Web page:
I was speaking with a mom of twin toddlers the other day that was lamenting the fact that her girls were no longer content playing by themselves. They both want mom at the same time now and are bent on outdoing the competition. Mom used to be able to placate one while she handled the other. Unfortunately, now the stakes have changed. If she is sitting with one on her lap, the other comes and rests her head assertively on mom’s knee, making it very clear that she is not pleased about her sister’s “top billing.”

I reminded mom that developmental stages just happen. Often we are so preoccupied with the everyday hustle and bustle that we don’t necessarily recognize the shifts and changes until we find ourselves right smack in the middle of them. Parents of adolescents bemoan the fact that it felt as if their beatific son or daughter turned into a surly adolescent over night! Something similar occurs with toddlers. Their invigorated sense of self and new felt autonomy changes the rules of the game. Parents need to understand the game before hand so that they can be aware of the winning strategies. This does not mean, of course, that you will win by entering into a battle of wills. To the contrary, the emotional strategies that help you understand and communicate with your child will help to socialize and protect your forward moving toddler to feel masterful in a secure and predictable world. In addition, there is the challenge of learning how to evaluate which battles are worth fighting. Aside from issues of health and safety, many first time parents understandably struggle with figuring out what is important for their children within the framework of their family, the community, and their culture.

Dr. Jenn Berman has a wonderful new book called Super Baby. It is available for early order on and Barnes and Her chapters that describe how to handle an out of sorts toddler are excellent because they help parents understand a toddler’s emotional and physical struggles from the toddler’s age appropriate developmental level. Dr. Berman gives lovely examples about how to talk to toddlers, how to give them choices, how to set effective limits, and “how to say no without saying no.” She explains why parental predictability and consistency is key to a toddler’s healthy emotional maturation.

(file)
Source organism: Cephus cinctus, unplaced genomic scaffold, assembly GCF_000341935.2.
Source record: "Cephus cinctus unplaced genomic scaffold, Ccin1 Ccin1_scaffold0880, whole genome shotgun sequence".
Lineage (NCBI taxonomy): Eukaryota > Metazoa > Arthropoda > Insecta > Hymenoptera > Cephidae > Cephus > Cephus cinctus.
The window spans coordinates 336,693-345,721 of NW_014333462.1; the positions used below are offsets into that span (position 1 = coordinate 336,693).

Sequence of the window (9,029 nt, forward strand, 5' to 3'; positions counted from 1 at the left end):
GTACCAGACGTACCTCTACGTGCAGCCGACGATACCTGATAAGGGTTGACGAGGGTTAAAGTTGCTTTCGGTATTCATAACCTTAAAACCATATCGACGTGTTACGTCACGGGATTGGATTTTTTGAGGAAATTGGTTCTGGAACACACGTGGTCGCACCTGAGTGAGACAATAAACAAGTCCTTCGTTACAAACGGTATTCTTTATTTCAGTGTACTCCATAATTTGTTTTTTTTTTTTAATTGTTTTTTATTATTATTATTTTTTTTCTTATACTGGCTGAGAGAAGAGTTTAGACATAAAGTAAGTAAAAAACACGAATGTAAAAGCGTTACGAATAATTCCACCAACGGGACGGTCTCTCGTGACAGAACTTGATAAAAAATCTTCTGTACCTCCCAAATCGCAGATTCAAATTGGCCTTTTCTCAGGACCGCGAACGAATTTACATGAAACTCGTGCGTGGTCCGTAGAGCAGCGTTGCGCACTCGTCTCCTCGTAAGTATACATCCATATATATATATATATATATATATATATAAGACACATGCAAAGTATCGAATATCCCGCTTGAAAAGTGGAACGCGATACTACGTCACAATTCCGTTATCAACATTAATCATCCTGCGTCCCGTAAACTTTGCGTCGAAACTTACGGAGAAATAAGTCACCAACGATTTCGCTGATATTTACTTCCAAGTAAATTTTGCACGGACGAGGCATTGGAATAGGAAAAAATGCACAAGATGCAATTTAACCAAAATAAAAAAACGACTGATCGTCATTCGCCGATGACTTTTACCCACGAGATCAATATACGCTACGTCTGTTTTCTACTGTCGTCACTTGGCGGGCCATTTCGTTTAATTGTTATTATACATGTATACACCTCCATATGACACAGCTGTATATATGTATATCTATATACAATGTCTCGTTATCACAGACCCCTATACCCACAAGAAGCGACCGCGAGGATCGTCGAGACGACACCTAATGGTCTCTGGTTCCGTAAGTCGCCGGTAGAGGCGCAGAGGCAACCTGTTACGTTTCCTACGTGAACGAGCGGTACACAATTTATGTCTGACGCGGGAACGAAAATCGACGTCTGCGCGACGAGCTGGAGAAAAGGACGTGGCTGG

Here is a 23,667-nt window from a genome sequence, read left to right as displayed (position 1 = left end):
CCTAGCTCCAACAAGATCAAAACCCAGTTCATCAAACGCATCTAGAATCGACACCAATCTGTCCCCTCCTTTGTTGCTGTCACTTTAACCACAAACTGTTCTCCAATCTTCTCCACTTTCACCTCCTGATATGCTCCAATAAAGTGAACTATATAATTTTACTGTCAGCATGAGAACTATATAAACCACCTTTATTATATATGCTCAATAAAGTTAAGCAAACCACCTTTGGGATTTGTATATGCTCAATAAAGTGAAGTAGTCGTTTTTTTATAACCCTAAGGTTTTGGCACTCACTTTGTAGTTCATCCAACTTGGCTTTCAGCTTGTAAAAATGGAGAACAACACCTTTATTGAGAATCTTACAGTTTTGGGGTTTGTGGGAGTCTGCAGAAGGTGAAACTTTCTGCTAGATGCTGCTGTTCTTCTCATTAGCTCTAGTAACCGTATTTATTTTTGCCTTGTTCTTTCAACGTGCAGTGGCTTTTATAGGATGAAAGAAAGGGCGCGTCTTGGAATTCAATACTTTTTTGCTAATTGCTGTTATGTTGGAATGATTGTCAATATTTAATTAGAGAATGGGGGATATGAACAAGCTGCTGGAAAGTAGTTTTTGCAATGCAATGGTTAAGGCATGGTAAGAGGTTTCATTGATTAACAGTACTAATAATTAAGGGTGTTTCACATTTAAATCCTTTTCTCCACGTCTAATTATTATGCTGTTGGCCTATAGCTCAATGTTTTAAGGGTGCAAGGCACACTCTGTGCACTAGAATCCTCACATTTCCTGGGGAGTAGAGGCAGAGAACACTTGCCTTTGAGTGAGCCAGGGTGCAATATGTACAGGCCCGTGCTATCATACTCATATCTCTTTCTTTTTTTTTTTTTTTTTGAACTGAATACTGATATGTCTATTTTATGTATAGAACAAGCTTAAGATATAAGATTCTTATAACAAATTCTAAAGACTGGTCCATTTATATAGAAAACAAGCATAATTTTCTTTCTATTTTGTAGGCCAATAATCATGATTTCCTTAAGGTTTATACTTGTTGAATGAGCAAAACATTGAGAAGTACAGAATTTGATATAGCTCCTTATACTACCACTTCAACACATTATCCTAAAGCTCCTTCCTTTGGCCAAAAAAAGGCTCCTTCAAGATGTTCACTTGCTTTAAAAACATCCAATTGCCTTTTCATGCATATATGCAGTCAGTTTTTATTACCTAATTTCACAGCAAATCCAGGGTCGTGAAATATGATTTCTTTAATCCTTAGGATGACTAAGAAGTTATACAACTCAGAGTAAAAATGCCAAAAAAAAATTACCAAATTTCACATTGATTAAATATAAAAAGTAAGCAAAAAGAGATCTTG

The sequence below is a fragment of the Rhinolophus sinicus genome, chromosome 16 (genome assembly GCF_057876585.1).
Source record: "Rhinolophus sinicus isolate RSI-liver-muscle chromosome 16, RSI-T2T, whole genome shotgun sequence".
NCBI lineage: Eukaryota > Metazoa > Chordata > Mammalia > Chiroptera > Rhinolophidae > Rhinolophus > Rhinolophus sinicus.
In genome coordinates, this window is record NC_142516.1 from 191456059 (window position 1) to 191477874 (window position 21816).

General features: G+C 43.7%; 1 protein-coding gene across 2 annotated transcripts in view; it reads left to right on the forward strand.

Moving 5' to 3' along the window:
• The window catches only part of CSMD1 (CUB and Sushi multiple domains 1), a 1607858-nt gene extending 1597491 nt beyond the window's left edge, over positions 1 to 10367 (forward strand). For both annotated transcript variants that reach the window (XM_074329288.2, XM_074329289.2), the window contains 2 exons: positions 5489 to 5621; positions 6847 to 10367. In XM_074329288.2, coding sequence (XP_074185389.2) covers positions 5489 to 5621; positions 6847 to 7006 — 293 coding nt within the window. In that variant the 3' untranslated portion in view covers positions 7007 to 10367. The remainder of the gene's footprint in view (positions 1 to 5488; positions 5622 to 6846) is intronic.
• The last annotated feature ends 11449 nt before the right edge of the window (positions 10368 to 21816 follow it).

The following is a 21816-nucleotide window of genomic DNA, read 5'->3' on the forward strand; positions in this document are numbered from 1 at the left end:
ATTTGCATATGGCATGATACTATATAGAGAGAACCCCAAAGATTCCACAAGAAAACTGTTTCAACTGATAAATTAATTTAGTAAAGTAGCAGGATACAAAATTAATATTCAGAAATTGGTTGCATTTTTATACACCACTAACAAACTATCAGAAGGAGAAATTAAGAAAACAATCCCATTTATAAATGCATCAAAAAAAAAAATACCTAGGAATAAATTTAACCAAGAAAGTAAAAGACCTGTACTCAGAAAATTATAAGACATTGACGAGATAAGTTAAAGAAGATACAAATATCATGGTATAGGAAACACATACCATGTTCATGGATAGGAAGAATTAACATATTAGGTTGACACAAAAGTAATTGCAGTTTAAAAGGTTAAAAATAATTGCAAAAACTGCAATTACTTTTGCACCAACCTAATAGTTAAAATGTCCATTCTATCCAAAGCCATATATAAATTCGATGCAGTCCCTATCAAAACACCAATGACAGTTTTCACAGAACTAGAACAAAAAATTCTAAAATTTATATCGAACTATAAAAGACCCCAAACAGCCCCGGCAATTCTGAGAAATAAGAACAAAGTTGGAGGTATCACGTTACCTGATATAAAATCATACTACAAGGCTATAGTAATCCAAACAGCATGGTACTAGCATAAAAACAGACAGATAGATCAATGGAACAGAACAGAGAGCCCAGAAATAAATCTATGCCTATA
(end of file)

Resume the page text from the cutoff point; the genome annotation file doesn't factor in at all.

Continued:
Parents of twin toddlers face additional challenges. Often they are required to make a decision that benefits one twin and makes it difficult for the other. Some expectations must be the same for both children in order for the parents to model consistent, clear, and unwavering behavior about specific limits and rules. For example, one mother told me that she had to take away the bottle from one twin because the other refused to use her Sippy cup when she saw her sister with the bottle. Another mom told me that she had to enforce the same rules for both of her sons about using the pacifier in order to quell the protests of inequality. It takes tremendous courage for parents of twins to make decisions that do not necessarily reflect the individual needs and wishes of both children. Usually parents of singletons are not so vigorously or repetitively challenged by their children about “unfair practices.”

While I believe that parenting the first time around involves a big learning curve for most couples, the additional commotion and complications of two at a time poses an extra challenge that is exhausting and depleting. The good news is that this stage does not last forever. In fact, these little dynamos turn into loving preschoolers who remind us about the infinite wonders of life all around us that we often take for granted.